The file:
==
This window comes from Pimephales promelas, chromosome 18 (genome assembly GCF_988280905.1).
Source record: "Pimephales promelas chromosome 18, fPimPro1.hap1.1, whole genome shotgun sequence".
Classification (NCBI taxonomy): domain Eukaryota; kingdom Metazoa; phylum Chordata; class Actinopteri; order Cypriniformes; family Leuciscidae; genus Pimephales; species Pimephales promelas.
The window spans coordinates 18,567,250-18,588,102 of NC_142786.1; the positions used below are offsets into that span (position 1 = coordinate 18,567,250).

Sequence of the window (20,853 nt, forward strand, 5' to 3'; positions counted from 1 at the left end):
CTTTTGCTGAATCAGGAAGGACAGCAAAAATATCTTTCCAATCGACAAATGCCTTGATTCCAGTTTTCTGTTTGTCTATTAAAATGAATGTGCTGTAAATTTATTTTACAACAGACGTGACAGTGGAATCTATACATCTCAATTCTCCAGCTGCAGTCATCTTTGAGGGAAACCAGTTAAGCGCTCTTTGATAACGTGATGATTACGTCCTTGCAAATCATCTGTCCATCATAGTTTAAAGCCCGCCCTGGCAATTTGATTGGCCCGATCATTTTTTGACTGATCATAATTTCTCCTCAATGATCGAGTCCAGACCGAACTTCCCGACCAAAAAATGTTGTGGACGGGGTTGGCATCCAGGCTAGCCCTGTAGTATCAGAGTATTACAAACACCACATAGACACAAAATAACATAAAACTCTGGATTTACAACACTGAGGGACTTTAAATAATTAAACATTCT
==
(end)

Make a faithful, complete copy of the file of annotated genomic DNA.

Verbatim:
This window comes from Pimephales promelas, chromosome 18 (genome assembly GCF_988280905.1).
Source record: "Pimephales promelas chromosome 18, fPimPro1.hap1.1, whole genome shotgun sequence".
Classification (NCBI taxonomy): domain Eukaryota; kingdom Metazoa; phylum Chordata; class Actinopteri; order Cypriniformes; family Leuciscidae; genus Pimephales; species Pimephales promelas.
The window spans coordinates 18,567,250-18,588,102 of NC_142786.1; the positions used below are offsets into that span (position 1 = coordinate 18,567,250).

Sequence of the window (20,853 nt, forward strand, 5' to 3'; positions counted from 1 at the left end):
CTTTTGCTGAATCAGGAAGGACAGCAAAAATATCTTTCCAATCGACAAATGCCTTGATTCCAGTTTTCTGTTTGTCTATTAAAATGAATGTGCTGTAAATTTATTTTACAACAGACGTGACAGTGGAATCTATACATCTCAATTCTCCAGCTGCAGTCATCTTTGAGGGAAACCAGTTAAGCGCTCTTTGATAACGTGATGATTACGTCCTTGCAAATCATCTGTCCATCATAGTTTAAAGCCCGCCCTGGCAATTTGATTGGCCCGATCATTTTTTGACTGATCATAATTTCTCCTCAATGATCGAGTCCAGACCGAACTTCCCGACCAAAAAATGTTGTGGACGGGGTTGGCATCCAGGCTAGCCCTGTAGTATCAGAGTATTACAAACACCACATAGACACAAAATAACATAAAACTCTGGATTTACAACACTGAGGGACTTTAAATAATTAAACATTCT